Wide-Ranging Changes to VA Could Reach Senate Vote Soon
The Senate could vote at any time on a committee-passed bill (S-2193) to make wide-ranging changes in VA operations and personnel policies, including authority for more treatment of veterans by outside providers and higher pay in high-demand medical care positions. The measure would increase the use of community health care and long-term care by broadening eligibility for such care and giving VA more leeway to enter into agreements with health care providers in the private sector.

VA Secretary, other federal officials participate in national homeless count
For Department of Veterans Affairs Secretary David Shulkin, practicing medicine gives him a better understanding about the health care needs of the veterans he serves. On Wednesday, he tried that same hands-on approach for another daunting problem facing the VA -- veteran homelessness.

Congress wants reports. But Congress's own budget challenges means they can't get them.<>   
Congress's use of repeated continuing resolutions rather than a full budget authorization to fund the government damages the Congressional Budget Office's ability to effectively produce reports, director Keith Hall told members of the Senate Budget Committee on Wednesday.

Military Times:  White House wants clearer rules, no caregiver benefits expansion in VA medical overhaul plan
White House officials want Senate lawmakers to set clearer eligibility guidelines for veterans considering private-sector care and to drop their current plans for an expansion of veteran caregiver benefits, according to a memos sent to congressional leaders this week. They also want a plan to pay for the massive health care overhaul.

Bloomberg:  Disabled Veterans Deserve Richer, More Productive Lives - The system should do more to help wounded warriors integrate into the workforce and society
About 20 U.S. military veterans kill themselves each day. It's an alarming statistic -- the military suicide rate is 22 percent higher than among civilians -- and President Donald Trump deserves credit for addressing it. But his administration needs to do more. Trump signed an executive order earlier this month aimed at giving veterans better access to mental-health care by plugging a gap in coverage that affected those newly released from service. The larger problem is how to better integrate veterans with impairments...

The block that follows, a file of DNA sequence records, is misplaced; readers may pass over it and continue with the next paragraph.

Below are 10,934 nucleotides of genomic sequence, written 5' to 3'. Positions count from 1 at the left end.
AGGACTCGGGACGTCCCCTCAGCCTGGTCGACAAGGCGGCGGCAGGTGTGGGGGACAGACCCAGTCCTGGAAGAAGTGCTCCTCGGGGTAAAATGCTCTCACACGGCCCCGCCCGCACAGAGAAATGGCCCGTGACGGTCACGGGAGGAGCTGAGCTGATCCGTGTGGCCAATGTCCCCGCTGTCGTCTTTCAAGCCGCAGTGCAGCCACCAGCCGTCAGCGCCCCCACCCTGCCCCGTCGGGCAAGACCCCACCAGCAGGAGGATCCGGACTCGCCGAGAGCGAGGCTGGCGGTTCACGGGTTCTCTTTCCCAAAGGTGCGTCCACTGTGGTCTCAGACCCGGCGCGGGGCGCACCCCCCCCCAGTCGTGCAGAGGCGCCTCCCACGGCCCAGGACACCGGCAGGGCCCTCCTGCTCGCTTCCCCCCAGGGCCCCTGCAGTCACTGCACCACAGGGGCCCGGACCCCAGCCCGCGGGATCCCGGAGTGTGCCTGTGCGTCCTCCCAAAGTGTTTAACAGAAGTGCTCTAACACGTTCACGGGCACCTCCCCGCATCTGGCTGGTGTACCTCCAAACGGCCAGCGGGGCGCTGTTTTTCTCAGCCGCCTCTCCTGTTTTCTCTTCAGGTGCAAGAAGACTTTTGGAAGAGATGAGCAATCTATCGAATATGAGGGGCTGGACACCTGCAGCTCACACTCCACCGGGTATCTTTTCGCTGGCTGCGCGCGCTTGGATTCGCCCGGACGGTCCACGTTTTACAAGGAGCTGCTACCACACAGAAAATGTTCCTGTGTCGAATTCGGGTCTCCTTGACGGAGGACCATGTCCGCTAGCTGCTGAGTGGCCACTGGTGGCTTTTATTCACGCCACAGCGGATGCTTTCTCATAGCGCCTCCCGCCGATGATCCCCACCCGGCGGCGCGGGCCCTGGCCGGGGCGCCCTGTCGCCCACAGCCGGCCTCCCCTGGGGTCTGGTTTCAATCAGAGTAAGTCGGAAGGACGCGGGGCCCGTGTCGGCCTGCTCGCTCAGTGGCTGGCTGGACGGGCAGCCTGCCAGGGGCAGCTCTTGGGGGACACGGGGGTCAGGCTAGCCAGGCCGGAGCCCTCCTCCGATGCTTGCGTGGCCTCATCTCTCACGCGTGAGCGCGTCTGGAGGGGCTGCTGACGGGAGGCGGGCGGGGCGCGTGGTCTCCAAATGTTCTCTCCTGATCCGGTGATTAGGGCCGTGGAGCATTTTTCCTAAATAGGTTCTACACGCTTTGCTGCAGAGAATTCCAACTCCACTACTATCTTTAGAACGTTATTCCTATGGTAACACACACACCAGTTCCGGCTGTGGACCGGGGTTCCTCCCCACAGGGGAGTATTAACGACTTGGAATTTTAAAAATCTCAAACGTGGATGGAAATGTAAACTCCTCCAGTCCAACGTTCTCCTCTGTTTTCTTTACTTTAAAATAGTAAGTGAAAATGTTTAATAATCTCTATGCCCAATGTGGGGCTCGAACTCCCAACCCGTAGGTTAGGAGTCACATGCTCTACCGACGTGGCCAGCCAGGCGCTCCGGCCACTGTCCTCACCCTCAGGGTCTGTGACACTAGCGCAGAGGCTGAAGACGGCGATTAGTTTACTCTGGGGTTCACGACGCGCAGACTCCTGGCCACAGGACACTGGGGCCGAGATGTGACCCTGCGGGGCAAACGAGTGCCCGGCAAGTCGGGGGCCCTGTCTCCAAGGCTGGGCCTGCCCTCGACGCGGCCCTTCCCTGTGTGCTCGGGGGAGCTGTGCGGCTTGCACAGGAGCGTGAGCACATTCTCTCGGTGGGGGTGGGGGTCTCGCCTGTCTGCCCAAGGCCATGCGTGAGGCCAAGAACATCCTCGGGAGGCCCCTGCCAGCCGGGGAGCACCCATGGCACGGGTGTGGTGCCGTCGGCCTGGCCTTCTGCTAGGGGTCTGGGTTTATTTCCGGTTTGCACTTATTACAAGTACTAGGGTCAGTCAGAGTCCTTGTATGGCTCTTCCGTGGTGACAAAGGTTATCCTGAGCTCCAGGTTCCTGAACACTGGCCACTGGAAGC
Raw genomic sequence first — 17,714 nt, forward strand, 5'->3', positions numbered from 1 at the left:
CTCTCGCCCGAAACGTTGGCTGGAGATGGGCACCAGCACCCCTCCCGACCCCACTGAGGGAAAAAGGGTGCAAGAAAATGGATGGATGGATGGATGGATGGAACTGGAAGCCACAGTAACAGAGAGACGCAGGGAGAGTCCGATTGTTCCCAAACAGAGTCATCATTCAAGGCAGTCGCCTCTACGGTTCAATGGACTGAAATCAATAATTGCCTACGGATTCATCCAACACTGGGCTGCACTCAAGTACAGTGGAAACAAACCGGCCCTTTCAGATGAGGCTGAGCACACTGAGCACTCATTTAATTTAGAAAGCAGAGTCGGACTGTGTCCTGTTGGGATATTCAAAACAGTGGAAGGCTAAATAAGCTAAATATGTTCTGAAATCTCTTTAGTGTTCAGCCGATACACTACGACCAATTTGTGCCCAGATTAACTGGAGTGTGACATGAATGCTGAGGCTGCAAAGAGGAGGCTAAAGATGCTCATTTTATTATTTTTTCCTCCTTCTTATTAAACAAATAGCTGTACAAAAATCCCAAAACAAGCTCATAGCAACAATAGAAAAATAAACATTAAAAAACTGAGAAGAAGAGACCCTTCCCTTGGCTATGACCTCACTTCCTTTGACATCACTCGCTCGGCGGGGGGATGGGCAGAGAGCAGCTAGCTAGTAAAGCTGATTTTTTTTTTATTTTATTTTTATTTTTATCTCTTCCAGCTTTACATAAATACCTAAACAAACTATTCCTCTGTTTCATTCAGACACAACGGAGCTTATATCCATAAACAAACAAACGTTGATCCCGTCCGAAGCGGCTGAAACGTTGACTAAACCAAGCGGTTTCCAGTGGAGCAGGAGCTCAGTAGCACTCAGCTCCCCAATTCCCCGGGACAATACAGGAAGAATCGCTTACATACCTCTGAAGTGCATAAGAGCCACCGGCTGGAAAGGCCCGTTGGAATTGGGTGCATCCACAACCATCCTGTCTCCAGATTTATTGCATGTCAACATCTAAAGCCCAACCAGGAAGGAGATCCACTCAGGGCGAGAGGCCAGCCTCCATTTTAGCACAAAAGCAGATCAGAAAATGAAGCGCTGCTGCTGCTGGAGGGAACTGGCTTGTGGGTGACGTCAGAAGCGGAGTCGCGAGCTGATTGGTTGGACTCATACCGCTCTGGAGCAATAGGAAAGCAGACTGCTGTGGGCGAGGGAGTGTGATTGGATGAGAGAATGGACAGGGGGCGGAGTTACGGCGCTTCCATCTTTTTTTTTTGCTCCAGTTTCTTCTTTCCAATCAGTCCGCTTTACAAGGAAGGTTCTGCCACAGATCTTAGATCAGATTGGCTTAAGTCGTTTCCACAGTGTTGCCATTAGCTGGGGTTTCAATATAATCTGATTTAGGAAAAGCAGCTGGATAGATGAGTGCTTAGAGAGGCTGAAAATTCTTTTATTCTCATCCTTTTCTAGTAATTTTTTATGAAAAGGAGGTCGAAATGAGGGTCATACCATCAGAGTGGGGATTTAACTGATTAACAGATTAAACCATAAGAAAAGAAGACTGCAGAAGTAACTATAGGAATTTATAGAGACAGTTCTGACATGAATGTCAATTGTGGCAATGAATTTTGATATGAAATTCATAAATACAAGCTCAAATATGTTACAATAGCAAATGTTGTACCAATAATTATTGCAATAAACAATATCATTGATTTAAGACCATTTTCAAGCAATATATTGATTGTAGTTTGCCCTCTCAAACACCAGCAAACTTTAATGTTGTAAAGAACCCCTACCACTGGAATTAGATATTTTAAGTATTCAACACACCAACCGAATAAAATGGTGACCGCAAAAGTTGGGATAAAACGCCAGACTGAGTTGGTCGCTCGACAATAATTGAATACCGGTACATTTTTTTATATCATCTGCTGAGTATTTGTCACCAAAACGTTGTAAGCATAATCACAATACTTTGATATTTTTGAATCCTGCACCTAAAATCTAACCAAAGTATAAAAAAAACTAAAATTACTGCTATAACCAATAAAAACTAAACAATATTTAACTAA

Tribune-Review:  Female Veterans being recruited to donate brains for injury research
Female military veterans are being encouraged to donate their brains for research, the Department of Veterans Affairs announced Wednesday in a collaborative effort. The National Center for Post Traumatic Stress Disorder and nonprofit PINK Concussions are partnering to research the effects of traumatic brain injury and PTSD on female brains.

Military, Veterans issues in spotlight with State of the Union looming
American security and security for our veterans are two priorities highlighted by the Trump administration throughout its first year in the White House. President Trump has promised he will rebuild our military and improve services for veterans. Coming up on his first State of the Union Address, how well has he kept these promises?

Transcendental Meditation eases Veterans' PTSD symptoms<>.  
Research published in Military Medicine demonstrated that practicing the Transcendental Meditation technique helped relieve symptoms of PTSD among veterans. "Recent reports on PTSD have suggested that additional research is needed to identify more effective methods for treating this disorder," Robert E. Herron, PhD, from the Center for Health Systems Analysis, and Col. Brian Rees...

VA announces 'Tele-Benefits' program to assist local Veterans
Local veterans with questions about their benefits can now have face-to-face meetings with experts without having to travel all the way to St. Louis. The Veterans Benefits Administration (VBA) St. Louis Regional Office and John J. Pershing VA Medical Center in Poplar Bluff announced Tuesday a new "telebenefits" partnership. Learn more about how Paralyzed Veterans works helps veterans with benefits here: 

Senate reaches deal to end government shutdown
<>.  The new deal keeps the government funded through Feb. 8, and ends the federal shutdown after three contentious days.
After impasse, senators to restart negotiations on VA Choice reform
<>.  With an assist from the White House, senators are expected to restart negotiations about how to overhaul the flawed program veterans use to receive medical care in the private sector. Sen. Johnny Isakson, R-Ga., chairman of the Senate Veterans' Affairs Committee, said President Donald Trump and White House officials would soon send guidance to the committee on what they wanted in a reform bill...